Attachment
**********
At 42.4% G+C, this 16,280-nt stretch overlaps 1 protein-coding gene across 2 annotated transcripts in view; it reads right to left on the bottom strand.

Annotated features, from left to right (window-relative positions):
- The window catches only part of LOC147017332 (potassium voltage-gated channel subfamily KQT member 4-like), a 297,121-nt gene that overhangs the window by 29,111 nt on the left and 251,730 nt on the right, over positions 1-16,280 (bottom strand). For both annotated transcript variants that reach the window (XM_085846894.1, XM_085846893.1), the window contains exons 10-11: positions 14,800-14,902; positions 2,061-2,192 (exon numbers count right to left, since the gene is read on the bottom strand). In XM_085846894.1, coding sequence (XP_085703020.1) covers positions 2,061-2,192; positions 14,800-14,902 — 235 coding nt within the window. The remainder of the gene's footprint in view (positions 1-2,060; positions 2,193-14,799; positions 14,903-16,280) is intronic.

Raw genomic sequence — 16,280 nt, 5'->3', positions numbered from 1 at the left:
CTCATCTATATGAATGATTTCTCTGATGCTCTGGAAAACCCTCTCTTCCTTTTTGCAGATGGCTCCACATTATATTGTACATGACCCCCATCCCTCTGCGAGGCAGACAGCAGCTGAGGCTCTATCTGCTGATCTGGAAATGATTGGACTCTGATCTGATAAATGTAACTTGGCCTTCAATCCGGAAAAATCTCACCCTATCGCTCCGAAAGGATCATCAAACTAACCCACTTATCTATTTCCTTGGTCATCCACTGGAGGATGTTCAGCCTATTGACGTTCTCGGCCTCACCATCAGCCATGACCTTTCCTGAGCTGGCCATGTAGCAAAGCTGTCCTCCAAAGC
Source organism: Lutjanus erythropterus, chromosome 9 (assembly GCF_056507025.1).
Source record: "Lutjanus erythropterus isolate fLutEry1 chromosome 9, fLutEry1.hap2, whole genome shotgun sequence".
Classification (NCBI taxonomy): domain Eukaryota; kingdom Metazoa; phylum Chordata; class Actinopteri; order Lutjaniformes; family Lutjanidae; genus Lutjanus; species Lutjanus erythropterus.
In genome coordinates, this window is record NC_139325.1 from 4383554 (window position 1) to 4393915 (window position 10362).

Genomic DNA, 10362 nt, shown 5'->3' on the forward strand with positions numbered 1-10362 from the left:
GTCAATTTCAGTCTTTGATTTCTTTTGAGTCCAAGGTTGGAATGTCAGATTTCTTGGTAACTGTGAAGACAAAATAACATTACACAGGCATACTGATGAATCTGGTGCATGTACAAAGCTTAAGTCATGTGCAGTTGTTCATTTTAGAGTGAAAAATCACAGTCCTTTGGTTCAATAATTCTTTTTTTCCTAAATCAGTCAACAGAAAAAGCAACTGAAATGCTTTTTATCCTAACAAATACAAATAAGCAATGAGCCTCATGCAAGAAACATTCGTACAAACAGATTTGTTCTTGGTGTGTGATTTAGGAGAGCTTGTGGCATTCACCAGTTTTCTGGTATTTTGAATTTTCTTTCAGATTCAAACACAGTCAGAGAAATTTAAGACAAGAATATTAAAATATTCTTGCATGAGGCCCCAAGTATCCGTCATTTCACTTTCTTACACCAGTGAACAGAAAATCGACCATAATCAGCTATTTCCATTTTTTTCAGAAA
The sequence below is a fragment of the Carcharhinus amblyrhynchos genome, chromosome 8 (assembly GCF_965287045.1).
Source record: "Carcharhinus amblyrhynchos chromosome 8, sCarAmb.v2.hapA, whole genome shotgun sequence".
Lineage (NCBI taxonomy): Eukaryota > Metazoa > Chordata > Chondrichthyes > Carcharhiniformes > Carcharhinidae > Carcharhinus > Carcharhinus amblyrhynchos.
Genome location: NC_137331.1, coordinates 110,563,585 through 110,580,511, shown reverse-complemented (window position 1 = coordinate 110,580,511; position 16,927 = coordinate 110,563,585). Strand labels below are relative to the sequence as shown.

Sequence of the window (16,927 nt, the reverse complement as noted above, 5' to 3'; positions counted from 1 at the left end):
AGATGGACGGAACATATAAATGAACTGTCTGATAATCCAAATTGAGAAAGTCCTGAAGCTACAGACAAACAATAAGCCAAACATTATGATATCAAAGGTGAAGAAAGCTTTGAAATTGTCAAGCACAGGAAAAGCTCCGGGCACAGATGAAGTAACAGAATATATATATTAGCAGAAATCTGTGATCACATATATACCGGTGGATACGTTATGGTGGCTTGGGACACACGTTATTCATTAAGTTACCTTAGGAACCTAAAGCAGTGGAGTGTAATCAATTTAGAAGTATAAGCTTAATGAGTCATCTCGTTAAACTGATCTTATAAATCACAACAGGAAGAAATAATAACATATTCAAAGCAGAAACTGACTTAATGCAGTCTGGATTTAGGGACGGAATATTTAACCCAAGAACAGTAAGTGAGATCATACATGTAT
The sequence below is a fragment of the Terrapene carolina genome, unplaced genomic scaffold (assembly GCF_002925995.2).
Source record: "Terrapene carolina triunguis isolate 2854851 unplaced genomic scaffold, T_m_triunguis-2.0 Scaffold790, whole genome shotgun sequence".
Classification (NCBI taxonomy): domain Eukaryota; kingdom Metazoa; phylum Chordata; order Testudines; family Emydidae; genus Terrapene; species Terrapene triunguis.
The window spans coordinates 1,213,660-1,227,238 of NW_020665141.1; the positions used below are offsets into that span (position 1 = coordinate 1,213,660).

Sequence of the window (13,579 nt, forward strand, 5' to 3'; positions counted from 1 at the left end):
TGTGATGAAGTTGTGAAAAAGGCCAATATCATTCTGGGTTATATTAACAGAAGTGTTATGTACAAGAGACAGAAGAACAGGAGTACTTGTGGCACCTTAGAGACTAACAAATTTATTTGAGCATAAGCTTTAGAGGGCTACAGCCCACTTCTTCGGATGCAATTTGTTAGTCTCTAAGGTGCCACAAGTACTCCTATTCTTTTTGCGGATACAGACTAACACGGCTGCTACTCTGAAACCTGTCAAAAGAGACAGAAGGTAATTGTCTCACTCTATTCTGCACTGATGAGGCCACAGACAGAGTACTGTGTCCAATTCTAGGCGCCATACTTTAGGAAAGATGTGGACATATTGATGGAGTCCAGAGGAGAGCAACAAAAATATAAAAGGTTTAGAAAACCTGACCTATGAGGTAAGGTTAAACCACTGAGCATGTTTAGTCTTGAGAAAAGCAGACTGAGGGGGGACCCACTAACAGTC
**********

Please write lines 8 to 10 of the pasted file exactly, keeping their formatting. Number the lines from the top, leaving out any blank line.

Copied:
Classification (NCBI taxonomy): domain Eukaryota; kingdom Metazoa; phylum Chordata; class Actinopteri; order Lutjaniformes; family Lutjanidae; genus Lutjanus; species Lutjanus erythropterus.
In genome coordinates, this window is record NC_139325.1 from 4383554 (window position 1) to 4393915 (window position 10362).

Genomic DNA, 10362 nt, shown 5'->3' on the forward strand with positions numbered 1-10362 from the left: